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5 D. R. Kolling, J. S. Brunzelle, S. Lhee, A. R. Crofts, and S. K. Nair, submitted for publication. * This work was supported by National Institutes of Health Grants GM 35438 (to A. R. C.) and GM 62954 (to S. A. D.), Fogarty Grant PHS 1 RO3 TW 01495 (to A. R. C. and R. I. S.), and National Institutes of Health/National Center for Research Resources Grant S10-RR15878 for instrumentation. The costs of publication of this article were defrayed in part by the payment of page charges. This article must therefore be hereby marked “advertisement”in accordance with 18 U.S.C. Section 1734 solely to indicate this fact. 2 Present address: Dept. of Chemistry, Princeton University, Princeton, NJ 08540.
The interaction of the reduced[2Fe-2S] cluster of isolated Rieske fragment from the bc1 complex of Rhodobacter sphaeroides with nitrogens (14N and 15N) from the local protein environment has been studied by X- and S-band pulsed EPR spectroscopy. The two-dimensional electron spin echo envelope modulation spectra of uniformly 15N-labeled protein show two well resolved cross-peaks with weak couplings of ∼0.3-0.4 and 1.1 MHz in addition to couplings in the range of 6-8 MHz from two coordinating Nδ of histidine ligands. The quadrupole coupling constants for weakly coupled nitrogens determined from S-band electron spin echo envelope modulation spectra identify them as Nϵ of histidine ligands and peptide nitrogen (Np), respectively. Analysis of the line intensities in orientation-selected S-band spectra indicated that Np is the backbone N-atom of Leu-132 residue. The hyperfine couplings from Nϵ and Np demonstrate the predominantly isotropic character resulting from the transfer of unpaired spin density onto the 2s orbitals of the nitrogens. Spectra also show that other peptide nitrogens in the protein environment must carry a 5-10 times smaller amount of spin density than the Np of Leu-132 residue. The appearance of the excess unpaired spin density on the Np of Leu-132 residue indicates its involvement in hydrogen bond formation with the bridging sulfur of the Rieske cluster. The configuration of the hydrogen bond therefore provides a preferred path for spin density transfer. Observation of similar splittings in the 15N spectra of other Rieske-type proteins and [2Fe-2S] ferredoxins suggests that a hydrogen bond between the bridging sulfur and peptide nitrogen is a common structural feature of [2Fe-2S] clusters.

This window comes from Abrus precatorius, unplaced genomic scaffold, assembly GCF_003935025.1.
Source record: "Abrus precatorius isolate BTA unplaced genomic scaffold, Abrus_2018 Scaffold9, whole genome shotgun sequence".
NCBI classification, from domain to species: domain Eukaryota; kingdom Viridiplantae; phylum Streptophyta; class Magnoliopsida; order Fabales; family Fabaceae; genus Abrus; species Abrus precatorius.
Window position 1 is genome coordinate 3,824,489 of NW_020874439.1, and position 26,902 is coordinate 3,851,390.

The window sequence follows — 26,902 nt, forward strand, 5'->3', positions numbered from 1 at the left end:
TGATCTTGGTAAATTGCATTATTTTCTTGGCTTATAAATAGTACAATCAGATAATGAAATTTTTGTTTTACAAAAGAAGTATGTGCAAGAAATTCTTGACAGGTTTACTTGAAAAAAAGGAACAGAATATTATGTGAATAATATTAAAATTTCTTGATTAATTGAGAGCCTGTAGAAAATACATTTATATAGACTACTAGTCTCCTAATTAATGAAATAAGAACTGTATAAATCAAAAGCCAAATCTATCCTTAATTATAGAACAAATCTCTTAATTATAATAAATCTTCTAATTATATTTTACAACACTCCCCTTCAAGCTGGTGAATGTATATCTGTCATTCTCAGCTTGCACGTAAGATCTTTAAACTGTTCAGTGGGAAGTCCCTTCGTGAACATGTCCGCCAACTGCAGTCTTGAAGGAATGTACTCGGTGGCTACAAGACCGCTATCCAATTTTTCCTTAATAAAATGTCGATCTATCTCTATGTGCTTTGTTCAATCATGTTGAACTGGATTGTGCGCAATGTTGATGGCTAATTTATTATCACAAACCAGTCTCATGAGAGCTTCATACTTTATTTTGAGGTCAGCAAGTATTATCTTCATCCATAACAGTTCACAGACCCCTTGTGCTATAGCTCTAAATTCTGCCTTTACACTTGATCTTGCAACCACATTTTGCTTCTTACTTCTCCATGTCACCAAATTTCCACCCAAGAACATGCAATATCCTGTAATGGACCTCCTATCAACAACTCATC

Proteins containing Rieske-type[2Fe-2S] clusters with two histidyl and two cysteinyl ligands play important roles in many biological electron transfer reactions such as aerobic respiration, photosynthesis, and biodegradation of various alkene and aromatic compounds. The distinct biological functions of this protein family are in part associated with the cluster redox potential and the pK of the oxidized form, which are roughly correlated with the number of hydrogen bonds from protein side chains and the peptide backbone to the cluster and its immediate ligands (
The abbreviations used are: ISP, Rieske iron-sulfur protein; ESEEM, electron spin echo envelope modulation; ISF, the water soluble proteolyzed extrinsic domain of the Rieske subunit (the iron-sulfur fragment) of the bc1 complex from R. sphaeroides; HYSCORE, hyperfine sublevel correlation; NQR, nuclear quadrupole resonance; Np, peptide nitrogen; MOPS, 4-morpholinepropanesulfonic acid; mT, millitesla.
4The abbreviations used are: ISP, Rieske iron-sulfur protein; ESEEM, electron spin echo envelope modulation; ISF, the water soluble proteolyzed extrinsic domain of the Rieske subunit (the iron-sulfur fragment) of the bc1 complex from R. sphaeroides; HYSCORE, hyperfine sublevel correlation; NQR, nuclear quadrupole resonance; Np, peptide nitrogen; MOPS, 4-morpholinepropanesulfonic acid; mT, millitesla.
is a constituent of the high potential electron transfer chain that accepts the first electron in the bifurcated reaction at the ubihydroquinone (quinol, QH2) oxidizing Qo site. In the catalytic mechanism at the Qo site, the redox reaction involves extraction of both an electron and a proton from the bound quinol and their transfer to the ISP through a short pathway that includes the ISP His-161 ring and the H-bond between Nϵ and the -OH of the quinol substrate (
). It has been proposed that the electron transfer is gated by the low probability of finding the H-atom of the H-bond in the kinetically favorable position, determined by the pK difference between the quinol and the oxidized ISP (ISPox) (reviewed in Refs.